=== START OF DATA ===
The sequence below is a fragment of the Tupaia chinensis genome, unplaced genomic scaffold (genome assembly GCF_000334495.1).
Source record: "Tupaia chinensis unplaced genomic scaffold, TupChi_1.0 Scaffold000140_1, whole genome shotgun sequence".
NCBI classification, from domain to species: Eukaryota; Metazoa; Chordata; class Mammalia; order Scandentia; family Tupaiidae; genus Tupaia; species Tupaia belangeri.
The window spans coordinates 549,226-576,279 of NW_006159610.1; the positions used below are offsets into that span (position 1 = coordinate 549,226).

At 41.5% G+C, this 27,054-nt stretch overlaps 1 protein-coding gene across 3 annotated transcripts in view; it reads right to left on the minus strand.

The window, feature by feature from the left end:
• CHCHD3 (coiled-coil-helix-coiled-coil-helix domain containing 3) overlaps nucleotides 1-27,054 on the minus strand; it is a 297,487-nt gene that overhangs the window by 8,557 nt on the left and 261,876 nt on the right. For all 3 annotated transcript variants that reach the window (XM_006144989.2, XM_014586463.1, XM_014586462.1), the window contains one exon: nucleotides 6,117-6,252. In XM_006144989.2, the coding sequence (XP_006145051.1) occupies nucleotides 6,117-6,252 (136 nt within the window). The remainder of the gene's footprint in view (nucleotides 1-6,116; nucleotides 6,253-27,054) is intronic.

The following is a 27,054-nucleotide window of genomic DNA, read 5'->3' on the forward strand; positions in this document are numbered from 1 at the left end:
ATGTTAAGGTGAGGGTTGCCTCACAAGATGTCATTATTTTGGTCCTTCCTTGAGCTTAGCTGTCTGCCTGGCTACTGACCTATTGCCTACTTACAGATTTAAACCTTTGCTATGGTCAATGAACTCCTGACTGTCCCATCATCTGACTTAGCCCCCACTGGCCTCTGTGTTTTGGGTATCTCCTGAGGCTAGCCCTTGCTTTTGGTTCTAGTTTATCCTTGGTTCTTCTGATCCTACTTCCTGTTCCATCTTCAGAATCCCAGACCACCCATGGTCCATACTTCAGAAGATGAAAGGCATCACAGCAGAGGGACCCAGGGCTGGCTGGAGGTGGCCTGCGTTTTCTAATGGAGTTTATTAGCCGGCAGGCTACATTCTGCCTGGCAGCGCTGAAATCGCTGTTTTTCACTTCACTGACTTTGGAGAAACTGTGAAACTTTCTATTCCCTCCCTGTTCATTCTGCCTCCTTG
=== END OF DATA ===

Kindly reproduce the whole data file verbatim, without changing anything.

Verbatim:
The sequence below is a fragment of the Tupaia chinensis genome, unplaced genomic scaffold (genome assembly GCF_000334495.1).
Source record: "Tupaia chinensis unplaced genomic scaffold, TupChi_1.0 Scaffold000140_1, whole genome shotgun sequence".
NCBI classification, from domain to species: Eukaryota; Metazoa; Chordata; class Mammalia; order Scandentia; family Tupaiidae; genus Tupaia; species Tupaia belangeri.
The window spans coordinates 549,226-576,279 of NW_006159610.1; the positions used below are offsets into that span (position 1 = coordinate 549,226).

At 41.5% G+C, this 27,054-nt stretch overlaps 1 protein-coding gene across 3 annotated transcripts in view; it reads right to left on the minus strand.

The window, feature by feature from the left end:
• CHCHD3 (coiled-coil-helix-coiled-coil-helix domain containing 3) overlaps nucleotides 1-27,054 on the minus strand; it is a 297,487-nt gene that overhangs the window by 8,557 nt on the left and 261,876 nt on the right. For all 3 annotated transcript variants that reach the window (XM_006144989.2, XM_014586463.1, XM_014586462.1), the window contains one exon: nucleotides 6,117-6,252. In XM_006144989.2, the coding sequence (XP_006145051.1) occupies nucleotides 6,117-6,252 (136 nt within the window). The remainder of the gene's footprint in view (nucleotides 1-6,116; nucleotides 6,253-27,054) is intronic.

The following is a 27,054-nucleotide window of genomic DNA, read 5'->3' on the forward strand; positions in this document are numbered from 1 at the left end:
ATGTTAAGGTGAGGGTTGCCTCACAAGATGTCATTATTTTGGTCCTTCCTTGAGCTTAGCTGTCTGCCTGGCTACTGACCTATTGCCTACTTACAGATTTAAACCTTTGCTATGGTCAATGAACTCCTGACTGTCCCATCATCTGACTTAGCCCCCACTGGCCTCTGTGTTTTGGGTATCTCCTGAGGCTAGCCCTTGCTTTTGGTTCTAGTTTATCCTTGGTTCTTCTGATCCTACTTCCTGTTCCATCTTCAGAATCCCAGACCACCCATGGTCCATACTTCAGAAGATGAAAGGCATCACAGCAGAGGGACCCAGGGCTGGCTGGAGGTGGCCTGCGTTTTCTAATGGAGTTTATTAGCCGGCAGGCTACATTCTGCCTGGCAGCGCTGAAATCGCTGTTTTTCACTTCACTGACTTTGGAGAAACTGTGAAACTTTCTATTCCCTCCCTGTTCATTCTGCCTCCTTG